‘Un Amor En Rebeldía’ Looks At One Of The Pioneers of Mexico’s Lesbian Movement21 March, 2022
There is a serious dearth of queer cinema in Mexico, and when it comes to stories about queer women and lesbians, I could count the number of feature-length films on one hand.
While the gap is slowly being filled by talented filmmakers – Ángeles Cruz for example – most of these films are made and set in the last ten years. But where were all the queer women before the millennium? What was the lesbian experience of the 20th century?
Enter Un amor en rebeldía (A Rebellion for Love, Mexico, 2018) a 14-minute documentary short directed by Tania Claudia Castillo. The film tells the story of one of the pioneers of Mexico’s lesbian feminist movement, Yan María Castro, cofounder of the groups Lesbos and Oikabeth.
The short makes use of Castro’s immense archive of materials relating to her activism since its founding in the 70s, a decade of increased visibility for the LGBTQ+ movement including Mexico’s first Pride Parade in 1979. Through a mix of fixed-camera interviews, archival footage, photographs and written materials, we are introduced to the struggles faced by queer women in their decades-long fight against discrimination, repression and violence. Castro, recognisable from her red bandana –evidently a staple since the 70s – is at the centre of it all. She has dedicated her life to la lucha, a point expressed through her protesting but also evidenced by articles, paintings and cartoons attributed to her. And although not totally relatable, she dressed as a Buddhist monk for several years of her childhood, Castro’s story has many moments that viewers are likely to respond to. These range from the gay-specific, fixating on a kind teacher and finding her queer family after rejection from her own, to the universal, finding and losing a first love.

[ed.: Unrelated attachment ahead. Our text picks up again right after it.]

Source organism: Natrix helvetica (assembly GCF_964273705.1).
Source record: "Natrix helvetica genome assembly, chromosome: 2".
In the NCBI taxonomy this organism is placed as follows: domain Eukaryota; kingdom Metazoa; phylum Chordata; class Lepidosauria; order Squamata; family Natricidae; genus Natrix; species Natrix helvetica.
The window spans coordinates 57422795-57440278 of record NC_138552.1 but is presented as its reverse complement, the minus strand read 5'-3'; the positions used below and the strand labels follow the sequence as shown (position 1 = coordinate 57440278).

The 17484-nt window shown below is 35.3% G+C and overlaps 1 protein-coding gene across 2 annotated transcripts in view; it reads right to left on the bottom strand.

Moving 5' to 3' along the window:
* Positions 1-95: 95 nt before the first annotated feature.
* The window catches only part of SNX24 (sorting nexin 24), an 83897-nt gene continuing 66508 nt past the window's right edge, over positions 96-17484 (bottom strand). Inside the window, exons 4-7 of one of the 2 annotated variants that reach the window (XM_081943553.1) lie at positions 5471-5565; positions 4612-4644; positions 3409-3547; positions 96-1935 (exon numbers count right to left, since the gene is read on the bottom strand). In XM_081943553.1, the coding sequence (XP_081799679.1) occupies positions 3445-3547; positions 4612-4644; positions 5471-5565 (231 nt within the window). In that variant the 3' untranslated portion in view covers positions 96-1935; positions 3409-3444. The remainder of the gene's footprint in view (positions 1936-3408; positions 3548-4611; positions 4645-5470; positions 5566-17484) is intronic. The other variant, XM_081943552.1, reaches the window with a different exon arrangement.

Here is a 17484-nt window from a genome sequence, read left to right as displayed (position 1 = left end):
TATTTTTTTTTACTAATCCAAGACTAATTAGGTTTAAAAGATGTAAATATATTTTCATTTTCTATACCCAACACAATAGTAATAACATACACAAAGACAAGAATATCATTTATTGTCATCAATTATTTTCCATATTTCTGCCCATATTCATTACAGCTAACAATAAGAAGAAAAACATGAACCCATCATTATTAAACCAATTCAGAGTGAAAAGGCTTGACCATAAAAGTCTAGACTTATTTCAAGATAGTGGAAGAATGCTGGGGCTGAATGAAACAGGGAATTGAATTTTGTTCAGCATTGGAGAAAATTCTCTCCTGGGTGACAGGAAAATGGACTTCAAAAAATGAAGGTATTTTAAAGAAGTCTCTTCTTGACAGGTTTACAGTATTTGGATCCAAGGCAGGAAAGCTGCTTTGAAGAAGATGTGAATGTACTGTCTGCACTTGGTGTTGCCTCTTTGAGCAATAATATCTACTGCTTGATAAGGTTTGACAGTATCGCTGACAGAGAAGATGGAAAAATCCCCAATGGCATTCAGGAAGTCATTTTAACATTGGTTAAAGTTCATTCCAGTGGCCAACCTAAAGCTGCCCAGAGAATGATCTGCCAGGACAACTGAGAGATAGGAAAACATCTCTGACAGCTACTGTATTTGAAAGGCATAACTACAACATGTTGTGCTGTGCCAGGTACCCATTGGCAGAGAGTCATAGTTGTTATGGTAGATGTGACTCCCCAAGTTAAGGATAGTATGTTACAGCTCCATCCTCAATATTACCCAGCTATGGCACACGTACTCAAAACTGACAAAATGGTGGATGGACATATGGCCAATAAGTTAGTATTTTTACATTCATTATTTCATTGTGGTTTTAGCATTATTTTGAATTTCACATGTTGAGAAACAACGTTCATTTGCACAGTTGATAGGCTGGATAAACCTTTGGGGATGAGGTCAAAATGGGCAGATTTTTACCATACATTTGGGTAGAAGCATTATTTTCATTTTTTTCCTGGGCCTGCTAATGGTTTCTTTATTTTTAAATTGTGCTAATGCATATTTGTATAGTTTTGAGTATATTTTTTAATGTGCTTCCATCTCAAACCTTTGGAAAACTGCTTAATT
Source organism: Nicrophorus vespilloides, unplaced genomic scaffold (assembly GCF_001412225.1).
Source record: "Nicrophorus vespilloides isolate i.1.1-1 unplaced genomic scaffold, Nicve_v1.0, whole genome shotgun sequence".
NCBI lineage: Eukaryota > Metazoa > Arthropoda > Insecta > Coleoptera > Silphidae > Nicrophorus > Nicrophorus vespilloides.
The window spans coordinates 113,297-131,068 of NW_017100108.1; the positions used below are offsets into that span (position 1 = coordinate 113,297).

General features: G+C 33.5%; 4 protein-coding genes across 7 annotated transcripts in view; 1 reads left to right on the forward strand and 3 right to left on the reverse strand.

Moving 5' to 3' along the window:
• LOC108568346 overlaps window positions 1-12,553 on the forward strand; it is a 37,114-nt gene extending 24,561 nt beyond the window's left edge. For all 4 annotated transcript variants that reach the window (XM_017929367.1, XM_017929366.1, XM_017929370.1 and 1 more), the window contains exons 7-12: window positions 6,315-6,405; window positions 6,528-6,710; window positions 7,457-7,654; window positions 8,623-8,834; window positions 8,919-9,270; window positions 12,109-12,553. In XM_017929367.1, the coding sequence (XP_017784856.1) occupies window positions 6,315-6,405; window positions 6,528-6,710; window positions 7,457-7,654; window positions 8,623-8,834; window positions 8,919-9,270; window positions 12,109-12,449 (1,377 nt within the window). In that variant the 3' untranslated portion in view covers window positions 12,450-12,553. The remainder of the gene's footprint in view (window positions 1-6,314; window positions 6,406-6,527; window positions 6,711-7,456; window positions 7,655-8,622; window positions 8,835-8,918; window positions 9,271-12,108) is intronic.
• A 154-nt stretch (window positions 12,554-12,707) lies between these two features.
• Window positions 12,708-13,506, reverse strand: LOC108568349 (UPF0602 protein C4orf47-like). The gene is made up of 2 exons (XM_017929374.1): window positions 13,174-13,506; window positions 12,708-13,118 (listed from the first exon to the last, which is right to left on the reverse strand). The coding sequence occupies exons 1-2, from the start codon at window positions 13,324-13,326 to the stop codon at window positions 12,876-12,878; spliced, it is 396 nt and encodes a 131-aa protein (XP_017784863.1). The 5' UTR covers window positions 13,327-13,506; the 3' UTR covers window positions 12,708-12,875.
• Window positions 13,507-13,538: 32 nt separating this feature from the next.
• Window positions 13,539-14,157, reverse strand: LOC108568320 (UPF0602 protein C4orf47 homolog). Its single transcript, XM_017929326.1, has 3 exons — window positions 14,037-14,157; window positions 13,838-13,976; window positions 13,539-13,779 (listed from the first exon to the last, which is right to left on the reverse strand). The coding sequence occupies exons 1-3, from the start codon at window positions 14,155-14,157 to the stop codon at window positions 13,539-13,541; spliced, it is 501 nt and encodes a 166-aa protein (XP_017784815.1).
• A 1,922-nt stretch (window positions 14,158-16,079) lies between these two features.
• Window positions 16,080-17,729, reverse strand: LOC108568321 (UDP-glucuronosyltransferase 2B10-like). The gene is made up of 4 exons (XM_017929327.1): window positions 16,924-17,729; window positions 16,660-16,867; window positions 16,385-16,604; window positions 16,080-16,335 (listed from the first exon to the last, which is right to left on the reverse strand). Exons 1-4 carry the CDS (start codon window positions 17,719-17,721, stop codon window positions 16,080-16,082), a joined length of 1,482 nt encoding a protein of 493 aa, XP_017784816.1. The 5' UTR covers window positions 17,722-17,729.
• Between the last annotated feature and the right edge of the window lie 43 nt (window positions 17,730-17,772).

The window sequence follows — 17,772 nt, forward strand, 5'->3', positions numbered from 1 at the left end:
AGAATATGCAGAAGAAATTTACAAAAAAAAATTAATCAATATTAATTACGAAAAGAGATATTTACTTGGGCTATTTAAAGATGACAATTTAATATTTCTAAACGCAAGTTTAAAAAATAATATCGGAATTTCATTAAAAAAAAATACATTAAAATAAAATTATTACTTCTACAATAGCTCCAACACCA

Due to its length, the film leaves a lot of questions unanswered and despite the ground it covers, I wanted to know more. More about Castro’s art, her community and the movements she participates in. More about the climate of change in the 1970s and the specific political shifts that propelled the movement.
It’s clear Castro has a lot of these answers given her extensive personal files. When discussing her atypical upbringing, we see Castro photocopying pages from her self-published archive on the “Historia documental del movimiento lésbico-feminista en México 1977-2007”. Each volume is a tome of materials complete with leaflets, articles, news clippings, imagery etc. and seeing as the year 1984 is only volume 7, I’m confident there’s a lot we don’t get to see.
The same goes for stories beyond that of our protagonist. While Castro is an important figurehead in this movement, queer life is dependent on its community. And though we see Castro interacting with other gay women – in stills, archival footage and B-roll – we never hear from anyone else.
Castillo’s film is such an important contribution to the queer canon. It takes us to a time when being lesbian in Mexico meant persecution, self-loathing and rejection. The importance of this film is undeniable, but a quarter of an hour is not enough to unravel and document Castro’s journey over forty years, the trials she has faced, and the struggle of a movement that continues to fight for queer women’s rights today. The film leaves me asking questions, wanting to know more, and feeling dissatisfied with the lack of documentation and representation of queer women’s lives in Mexico.
Un amor en rebeldía will screen on March 21st, 24th and 27th alongside Ángeles Cruz‘s Nudo mixteco as part of ¡Viva! 28th Spanish and Latin American Festival running 18 March- 7 April at Manchester HOME cinema. Read our review of Nudo mixteco
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